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Nutmeg-Perfect Essential Oil for the Holidays

Family – Myristicaceae

Origin – Indonesia, Grenada, Sri Lanka

Plant Description – small evergreen tree growing up to 50 feet tall with small, bell-shaped, waxy, creamy-colored flowers and large fruits.

Part of plant used for essential oil – nut/fruit

Extraction Method – steam distillation.

Main Chemical Constituents – West Indian: sabinene (42-57%), α-pinene (1.6-12.6%), β-pinene (7.8-12.1%), terpinene-4-ol (3-6.4%), γ-terpinene (1.7-4.7%), limonene (2.9-4.4%), α-terpinene, β-myrcene, p-cymene, sabinene hydrate, and others including safrole and methyl eugenol.

PRECAUTIONS – potentially carcinogenic from safrole and methyl eugenol content, psychotropic in high doses, not for extended use, dermal max 5% (West Indian) and 0.8% (East Indian).

PROPERTIES – analgesic, anti-infectious, antiseptic, calmative, carminative, digestive, nervine, sedative, and spasmolytic. (Base note)


Circulatory – increases circulation and is warming.

Digestive – reduces gastrointestinal spasms, nausea, upset stomach, bloating, indigestion, diarrhea, parasites, and is an appetite stimulant.

Mental/Emotional – reduces insomnia, restlessness, nervousness, and tension.

Muscular/Skeletal – reduces rheumatism, arthritis, muscular aches, pains, and muscular injury.

The spice of nutmeg is native to just a few islands of Indonesia, and it has been rarely found in the wild since its popularity as a spice. Nutmeg has been used worldwide as a food flavoring and as medicine for centuries, and its sources have been equally coveted. This obsession with controlling the nutmeg trade eventually led the Dutch destroying competing nutmeg plantations in 1650.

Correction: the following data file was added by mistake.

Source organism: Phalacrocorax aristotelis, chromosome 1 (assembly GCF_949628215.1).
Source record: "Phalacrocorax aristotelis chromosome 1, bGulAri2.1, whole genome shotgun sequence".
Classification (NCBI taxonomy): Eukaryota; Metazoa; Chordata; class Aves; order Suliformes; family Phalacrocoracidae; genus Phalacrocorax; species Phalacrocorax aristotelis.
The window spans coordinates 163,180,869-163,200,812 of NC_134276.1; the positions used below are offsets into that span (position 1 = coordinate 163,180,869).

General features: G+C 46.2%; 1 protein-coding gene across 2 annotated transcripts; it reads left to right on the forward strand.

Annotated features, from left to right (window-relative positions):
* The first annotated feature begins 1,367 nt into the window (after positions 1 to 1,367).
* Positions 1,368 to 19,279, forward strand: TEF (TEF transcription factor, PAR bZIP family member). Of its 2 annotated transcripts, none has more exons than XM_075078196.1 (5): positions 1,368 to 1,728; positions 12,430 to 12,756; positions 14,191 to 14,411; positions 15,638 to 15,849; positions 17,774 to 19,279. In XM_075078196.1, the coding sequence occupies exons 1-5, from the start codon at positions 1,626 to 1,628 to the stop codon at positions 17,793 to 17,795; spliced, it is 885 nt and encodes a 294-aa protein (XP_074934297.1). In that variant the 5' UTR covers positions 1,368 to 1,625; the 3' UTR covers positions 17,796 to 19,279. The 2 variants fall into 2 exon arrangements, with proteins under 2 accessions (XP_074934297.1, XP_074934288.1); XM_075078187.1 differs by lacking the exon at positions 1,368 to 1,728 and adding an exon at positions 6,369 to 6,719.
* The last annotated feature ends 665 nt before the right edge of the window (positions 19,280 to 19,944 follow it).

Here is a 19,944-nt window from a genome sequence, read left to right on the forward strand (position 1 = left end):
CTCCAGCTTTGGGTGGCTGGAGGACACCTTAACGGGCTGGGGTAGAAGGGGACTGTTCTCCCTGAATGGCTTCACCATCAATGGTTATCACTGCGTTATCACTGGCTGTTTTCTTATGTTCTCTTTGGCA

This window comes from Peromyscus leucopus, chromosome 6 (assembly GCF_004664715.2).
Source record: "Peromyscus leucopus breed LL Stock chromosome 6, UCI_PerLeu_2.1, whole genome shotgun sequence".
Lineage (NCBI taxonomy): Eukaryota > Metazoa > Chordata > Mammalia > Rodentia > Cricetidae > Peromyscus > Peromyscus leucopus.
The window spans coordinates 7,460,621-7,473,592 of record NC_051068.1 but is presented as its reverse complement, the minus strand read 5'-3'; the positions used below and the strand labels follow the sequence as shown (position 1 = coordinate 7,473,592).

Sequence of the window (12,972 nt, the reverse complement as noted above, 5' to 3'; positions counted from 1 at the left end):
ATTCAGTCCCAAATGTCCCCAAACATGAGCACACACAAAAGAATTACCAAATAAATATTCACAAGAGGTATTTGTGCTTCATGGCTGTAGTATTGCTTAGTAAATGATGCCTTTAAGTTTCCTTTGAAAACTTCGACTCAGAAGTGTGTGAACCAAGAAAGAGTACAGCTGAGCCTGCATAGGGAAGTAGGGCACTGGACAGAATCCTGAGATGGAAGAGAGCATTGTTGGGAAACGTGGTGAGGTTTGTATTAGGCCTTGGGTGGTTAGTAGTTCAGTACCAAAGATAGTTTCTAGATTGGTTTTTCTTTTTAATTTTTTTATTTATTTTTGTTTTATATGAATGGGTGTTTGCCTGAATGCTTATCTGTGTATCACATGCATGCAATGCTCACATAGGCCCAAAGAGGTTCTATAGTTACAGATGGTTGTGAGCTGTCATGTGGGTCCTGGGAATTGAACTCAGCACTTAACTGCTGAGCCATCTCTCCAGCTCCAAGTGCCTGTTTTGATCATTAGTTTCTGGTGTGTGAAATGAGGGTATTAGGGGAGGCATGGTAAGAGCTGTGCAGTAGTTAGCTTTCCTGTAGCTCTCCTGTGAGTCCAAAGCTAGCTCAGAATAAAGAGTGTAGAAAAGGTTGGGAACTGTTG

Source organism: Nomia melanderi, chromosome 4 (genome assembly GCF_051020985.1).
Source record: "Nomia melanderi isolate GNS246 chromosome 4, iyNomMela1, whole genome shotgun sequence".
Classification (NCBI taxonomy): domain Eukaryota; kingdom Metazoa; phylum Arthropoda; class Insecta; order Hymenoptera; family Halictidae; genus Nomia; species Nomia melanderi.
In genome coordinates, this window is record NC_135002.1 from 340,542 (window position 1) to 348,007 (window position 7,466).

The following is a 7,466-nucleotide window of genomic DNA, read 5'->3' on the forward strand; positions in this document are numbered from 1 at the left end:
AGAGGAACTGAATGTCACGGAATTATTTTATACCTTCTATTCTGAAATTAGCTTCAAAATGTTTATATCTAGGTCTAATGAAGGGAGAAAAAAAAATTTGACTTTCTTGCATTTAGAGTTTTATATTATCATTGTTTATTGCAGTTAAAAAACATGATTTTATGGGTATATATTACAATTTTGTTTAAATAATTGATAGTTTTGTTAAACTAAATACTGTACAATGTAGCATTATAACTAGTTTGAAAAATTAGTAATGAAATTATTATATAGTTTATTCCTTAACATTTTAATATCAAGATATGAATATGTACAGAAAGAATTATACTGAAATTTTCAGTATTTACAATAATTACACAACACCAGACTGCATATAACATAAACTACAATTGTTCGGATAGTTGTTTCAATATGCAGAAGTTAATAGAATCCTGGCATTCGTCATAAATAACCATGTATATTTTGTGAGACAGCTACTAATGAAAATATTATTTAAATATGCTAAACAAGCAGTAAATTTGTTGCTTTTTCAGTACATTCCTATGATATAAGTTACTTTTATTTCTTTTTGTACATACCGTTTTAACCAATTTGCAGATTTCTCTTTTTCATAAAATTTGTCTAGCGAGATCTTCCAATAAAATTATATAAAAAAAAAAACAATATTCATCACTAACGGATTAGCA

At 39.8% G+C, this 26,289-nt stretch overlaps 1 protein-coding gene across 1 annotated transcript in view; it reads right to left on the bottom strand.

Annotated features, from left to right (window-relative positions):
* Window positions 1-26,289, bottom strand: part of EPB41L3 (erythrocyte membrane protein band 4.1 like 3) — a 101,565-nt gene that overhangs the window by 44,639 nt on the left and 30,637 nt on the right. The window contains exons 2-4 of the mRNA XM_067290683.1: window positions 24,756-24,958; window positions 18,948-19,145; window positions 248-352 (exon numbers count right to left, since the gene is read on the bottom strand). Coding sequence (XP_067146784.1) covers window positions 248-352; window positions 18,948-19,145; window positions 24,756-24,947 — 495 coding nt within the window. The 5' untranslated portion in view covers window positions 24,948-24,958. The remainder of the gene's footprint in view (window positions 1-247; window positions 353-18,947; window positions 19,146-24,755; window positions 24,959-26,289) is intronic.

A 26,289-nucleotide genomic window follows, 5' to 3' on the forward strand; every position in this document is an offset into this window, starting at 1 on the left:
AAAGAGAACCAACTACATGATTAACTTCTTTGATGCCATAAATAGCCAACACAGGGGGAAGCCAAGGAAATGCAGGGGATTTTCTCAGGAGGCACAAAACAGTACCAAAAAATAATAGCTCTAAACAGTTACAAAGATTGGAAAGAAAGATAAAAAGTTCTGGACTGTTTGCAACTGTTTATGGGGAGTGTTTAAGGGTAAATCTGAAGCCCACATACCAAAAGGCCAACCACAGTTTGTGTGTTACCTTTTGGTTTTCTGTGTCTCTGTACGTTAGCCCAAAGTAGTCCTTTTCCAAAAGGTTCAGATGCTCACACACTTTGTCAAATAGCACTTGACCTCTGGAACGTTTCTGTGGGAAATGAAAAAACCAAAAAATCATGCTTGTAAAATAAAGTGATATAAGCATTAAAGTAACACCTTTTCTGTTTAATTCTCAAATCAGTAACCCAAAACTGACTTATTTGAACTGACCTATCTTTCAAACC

Mada Shaunda is the Ayurvedic name for nutmeg, which means “narcotic fruit.” Powdered nutmeg is used as snuff in Indonesia, and local Zanzibar people have chewed nutmegs as an alternative to marijuana, with similar effects.

Western and Chinese herbalists have used nutmegs to reduce sore muscles, digestive discomfort, abdominal pain, and sedatives. Nutmeg is also used for inflammatory conditions, joint and muscle pain, and liver issues.

All-Spice Diffuser Blend or Room Spritzer

A “spice” essential oil blend is perfect to set an ambiance for an aromatic holiday.

Mix the following essential oils into a 2 oz for a room spritzer blend, in a glass bottle with a spray top:

Mix the following essential oils into 1 tbsp. Jojoba (Simmondsia chinensis)

· 4 drops Nutmeg (Myristica fragrans)

· 4 drops Cinnamon (Cinnamomum verum)

· 4 drops Cardamom (Elettaria cardamomum)

· 3 drops Clove (Syzygium aromaticum)

Pour the essential oil mixture into the bottle, shake, and then top it off with purified water. Spray into the corners of the room. This blend is not intended as a facial or body spray, bath, or topical application. Many of these essential oils are skin irritants.

However, this combination offers antiseptic, antibacterial, and antiviral chemical components and a fabulous aroma!


Battaglia, Salvatore, The Complete Guide to Aromatherapy, third edition, Zilmere GLD, Australia, The Perfect Potion, 2018, pp. 437-443.

“Nutmeg Essential Oil”, AromaWeb,, Accessed 10 June 2021.

Purchon, Nerys, and L. Cantele, The Complete Aromatherapy and Essential Oils Handbook for Everyday Wellness, Toronto, ON, Robert Rose, Inc., 2014, p. 90.

Tisserand, Robert, and Young, Rodney, Essential Oil Safety, second edition, London, UK, Churchill Livingston, 2014, pp. 366-367.

Worwood, Valerie, Ann, The Complete Book of Essential Oils and Aromatherapy, Novato, CA: New World Library, 2016.

Many thanks and appreciation to Laura Armstrong, our Professional Aromatherapy student, for sharing her Nutmeg profile information.


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